Demand-led plant breeding will promote sustainable and resilient food production
The West Africa Breeding Networks and Extension Empowerment (ABEE) project launched in March 2020 is fostering a more coordinated regional and national approach to plant breeding. The ABEE Project is part of the European Union’s “Developing Intelligent Innovation through Research in Agriculture (DeSIRA)” initiative and aims to strengthen the resilience of rural communities in the Sahel to climate change through the establishment of modern equipment and infrastructure for the breeding of varieties of five climate-sensitive crops. It seeks to reach over 40,000 direct beneficiaries in five years (2020-2024). A consortium of actors with a track record of developing crop breeding in the Sahel and West Africa is involved including CORAF, AfricaRice/IBP, and the national programs of Burkina Faso (INERA), Niger (INRAN) and Senegal (ISRA) while Mali (IER) is engaged through a companion project. The philosophy of the project is to place plant breeders at the forefront in driving change and modernisation of crop improvement.
Continued investment in modernizing plant breeding is essential if national programmes are to respond to market signals and to take advantage of advances in plant breeding that will enable them to be more effective and efficient in developing resilient crops suited to local environments and changing climates. The ABEE project is targeting breeding for millet, sorghum, fonio, groundnut and cowpea. Based on the experience of the World Bank WAAPP initiative and other projects, we know that further improvements in crop productivity in the Sahel will be dependent upon inclusive value-chain development within commodities and across ecologies and countries. As such, demand-led plant breeding that fulfils farmer needs and responds to market signals is essential for the target countries – through their national programmes – to sustainably increase agricultural productivity in the face of population growth and climate change.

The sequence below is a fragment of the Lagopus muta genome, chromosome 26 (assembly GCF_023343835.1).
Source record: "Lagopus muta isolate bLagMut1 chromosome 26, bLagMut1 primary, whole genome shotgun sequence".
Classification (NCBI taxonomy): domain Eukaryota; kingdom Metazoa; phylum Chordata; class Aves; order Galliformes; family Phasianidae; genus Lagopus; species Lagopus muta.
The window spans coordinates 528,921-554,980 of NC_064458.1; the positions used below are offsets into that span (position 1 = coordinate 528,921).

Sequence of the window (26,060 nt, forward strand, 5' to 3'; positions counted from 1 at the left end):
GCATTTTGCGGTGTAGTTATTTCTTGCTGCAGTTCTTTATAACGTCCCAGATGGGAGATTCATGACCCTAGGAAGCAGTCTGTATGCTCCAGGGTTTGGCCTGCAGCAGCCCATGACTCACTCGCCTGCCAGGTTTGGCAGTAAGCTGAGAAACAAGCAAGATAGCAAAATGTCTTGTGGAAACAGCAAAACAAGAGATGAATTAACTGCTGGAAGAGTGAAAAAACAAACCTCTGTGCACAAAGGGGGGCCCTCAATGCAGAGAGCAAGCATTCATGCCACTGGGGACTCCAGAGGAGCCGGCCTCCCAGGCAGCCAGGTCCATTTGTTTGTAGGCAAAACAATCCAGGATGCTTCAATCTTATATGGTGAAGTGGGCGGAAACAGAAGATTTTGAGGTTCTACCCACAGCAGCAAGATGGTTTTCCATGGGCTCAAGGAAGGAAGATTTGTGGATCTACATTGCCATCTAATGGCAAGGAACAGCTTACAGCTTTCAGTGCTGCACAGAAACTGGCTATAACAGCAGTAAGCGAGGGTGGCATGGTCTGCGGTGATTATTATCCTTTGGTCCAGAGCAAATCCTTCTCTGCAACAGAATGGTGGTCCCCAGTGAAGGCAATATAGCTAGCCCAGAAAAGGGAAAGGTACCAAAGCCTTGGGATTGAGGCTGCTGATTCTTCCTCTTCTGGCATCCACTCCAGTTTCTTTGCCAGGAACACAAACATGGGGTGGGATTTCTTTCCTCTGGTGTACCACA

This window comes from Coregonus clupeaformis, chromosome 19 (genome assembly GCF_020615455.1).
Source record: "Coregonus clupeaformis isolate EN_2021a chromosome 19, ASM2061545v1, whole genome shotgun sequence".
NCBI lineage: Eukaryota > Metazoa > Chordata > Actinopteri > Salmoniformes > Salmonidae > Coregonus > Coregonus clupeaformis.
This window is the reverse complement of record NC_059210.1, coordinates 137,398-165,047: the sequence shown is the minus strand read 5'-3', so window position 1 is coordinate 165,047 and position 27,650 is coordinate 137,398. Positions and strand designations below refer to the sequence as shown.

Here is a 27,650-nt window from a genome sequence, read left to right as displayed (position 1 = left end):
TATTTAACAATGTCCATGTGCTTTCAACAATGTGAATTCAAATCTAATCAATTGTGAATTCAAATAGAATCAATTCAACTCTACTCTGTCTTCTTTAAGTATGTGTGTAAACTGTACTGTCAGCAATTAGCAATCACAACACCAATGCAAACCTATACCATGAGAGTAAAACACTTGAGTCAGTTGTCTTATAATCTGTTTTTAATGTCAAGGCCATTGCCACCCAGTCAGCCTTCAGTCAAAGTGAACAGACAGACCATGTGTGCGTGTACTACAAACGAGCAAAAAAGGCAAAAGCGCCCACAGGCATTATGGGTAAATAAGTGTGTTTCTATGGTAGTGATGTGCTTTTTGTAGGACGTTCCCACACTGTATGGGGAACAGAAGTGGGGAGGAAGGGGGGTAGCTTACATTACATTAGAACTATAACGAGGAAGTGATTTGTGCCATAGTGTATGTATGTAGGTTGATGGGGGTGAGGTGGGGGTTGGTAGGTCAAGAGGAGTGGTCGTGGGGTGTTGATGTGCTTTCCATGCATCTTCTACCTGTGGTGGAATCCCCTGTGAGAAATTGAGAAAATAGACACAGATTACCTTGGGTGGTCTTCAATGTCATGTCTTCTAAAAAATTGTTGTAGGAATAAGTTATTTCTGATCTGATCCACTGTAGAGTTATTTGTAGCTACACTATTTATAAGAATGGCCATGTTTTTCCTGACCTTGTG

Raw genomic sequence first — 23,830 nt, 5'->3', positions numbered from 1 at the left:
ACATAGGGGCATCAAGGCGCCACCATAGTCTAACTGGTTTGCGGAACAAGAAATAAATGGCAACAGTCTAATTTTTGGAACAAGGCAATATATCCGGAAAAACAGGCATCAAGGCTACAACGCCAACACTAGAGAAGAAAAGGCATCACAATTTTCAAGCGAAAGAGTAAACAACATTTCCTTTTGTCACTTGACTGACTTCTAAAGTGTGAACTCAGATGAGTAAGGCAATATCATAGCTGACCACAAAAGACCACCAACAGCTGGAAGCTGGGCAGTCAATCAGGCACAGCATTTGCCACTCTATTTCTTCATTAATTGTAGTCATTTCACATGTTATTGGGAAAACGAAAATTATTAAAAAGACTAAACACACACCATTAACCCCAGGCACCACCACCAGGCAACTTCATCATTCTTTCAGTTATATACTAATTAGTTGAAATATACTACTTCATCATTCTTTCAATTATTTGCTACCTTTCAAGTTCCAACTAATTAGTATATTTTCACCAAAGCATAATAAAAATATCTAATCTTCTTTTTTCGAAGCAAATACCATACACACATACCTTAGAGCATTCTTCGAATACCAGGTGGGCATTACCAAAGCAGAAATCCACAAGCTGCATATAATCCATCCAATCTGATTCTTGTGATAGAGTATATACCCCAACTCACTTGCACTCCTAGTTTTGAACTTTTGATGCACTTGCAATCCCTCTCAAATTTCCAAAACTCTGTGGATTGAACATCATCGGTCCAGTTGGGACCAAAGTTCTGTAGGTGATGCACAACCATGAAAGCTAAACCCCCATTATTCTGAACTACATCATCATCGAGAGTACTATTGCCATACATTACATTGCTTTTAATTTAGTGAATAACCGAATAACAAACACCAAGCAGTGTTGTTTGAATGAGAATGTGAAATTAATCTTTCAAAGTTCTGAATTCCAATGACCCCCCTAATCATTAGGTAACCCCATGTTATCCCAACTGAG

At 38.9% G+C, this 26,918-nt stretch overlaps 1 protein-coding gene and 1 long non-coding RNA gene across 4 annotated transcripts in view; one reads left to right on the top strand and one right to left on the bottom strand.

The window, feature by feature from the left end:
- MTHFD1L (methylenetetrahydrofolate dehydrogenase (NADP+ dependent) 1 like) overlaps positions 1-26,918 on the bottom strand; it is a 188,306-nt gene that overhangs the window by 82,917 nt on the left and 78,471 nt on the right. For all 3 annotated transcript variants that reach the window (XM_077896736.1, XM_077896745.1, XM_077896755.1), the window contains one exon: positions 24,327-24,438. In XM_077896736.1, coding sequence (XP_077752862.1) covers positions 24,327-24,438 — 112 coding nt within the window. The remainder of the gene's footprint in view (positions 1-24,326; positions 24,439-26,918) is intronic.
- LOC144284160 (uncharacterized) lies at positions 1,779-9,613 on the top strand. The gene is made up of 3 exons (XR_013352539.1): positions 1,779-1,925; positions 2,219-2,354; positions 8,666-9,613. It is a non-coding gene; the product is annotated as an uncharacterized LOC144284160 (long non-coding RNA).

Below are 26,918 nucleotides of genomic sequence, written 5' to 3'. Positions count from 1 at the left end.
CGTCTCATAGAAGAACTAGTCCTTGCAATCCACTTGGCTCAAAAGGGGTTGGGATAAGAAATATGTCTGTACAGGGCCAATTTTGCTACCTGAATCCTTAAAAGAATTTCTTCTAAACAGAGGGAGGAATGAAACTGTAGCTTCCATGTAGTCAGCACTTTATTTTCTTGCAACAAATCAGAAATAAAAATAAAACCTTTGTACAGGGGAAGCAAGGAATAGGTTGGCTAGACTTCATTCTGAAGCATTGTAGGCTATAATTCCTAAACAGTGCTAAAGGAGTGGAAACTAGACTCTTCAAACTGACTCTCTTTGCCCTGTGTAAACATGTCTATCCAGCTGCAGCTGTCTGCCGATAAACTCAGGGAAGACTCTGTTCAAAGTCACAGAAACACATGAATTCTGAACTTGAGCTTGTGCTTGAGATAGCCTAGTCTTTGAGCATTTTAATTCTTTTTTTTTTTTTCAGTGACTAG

Project highlights – the role of the IBP
In the ABEE project, the IBP is working with different partners and breeding programs on the knowledge and data management activities, in order to document research results and promote the digitization of breeding pipelines. The IBP works with all stakeholders to better understand knowledge needs in the breeding programs and along the value chain and to optimize the development of a knowledge platform that stores and contributes seed information.
A strength of the BMS is its ability to capture, store and analyse data across a range of crops across the Sahel region and, uniquely, the BMS has the capacity to synchronize data across different BMS instances. The federation of BMS instances- a major objective of the project- is invaluable for regional projects and it enables national programs to curate and analyse data for similar projects with different donors in their respective institutional BMS instance, while sharing selected data with partners from different countries on a regional instance.
Under the ABEE project, 5 instances of the BMS have been made available, in the Cloud, four institutional and a regional one. The data generated through regional trials have been stored in the regional instance to ensure traceability and ownership, while allowing any member of the network to access and use it.
With the aim of sustainable deployment and adoption, national program partners have designated focal points or support staff who have been trained by the IBP to facilitate the use of the BMS by plant breeding teams at an institutional level. As part of the initial support a number of training activities have been conducted in preparation for the 2021 crop cycles including the development of standard terminology to ensure optimal use of the BMS and to facilitate data sharing across breeding teams.
The COVID-19 pandemic has necessitated some adjustments to work schedules; in particular, field activities have been impacted. However, the constraints on travel and movements have also prompted the use of alternate measures such as online meetings.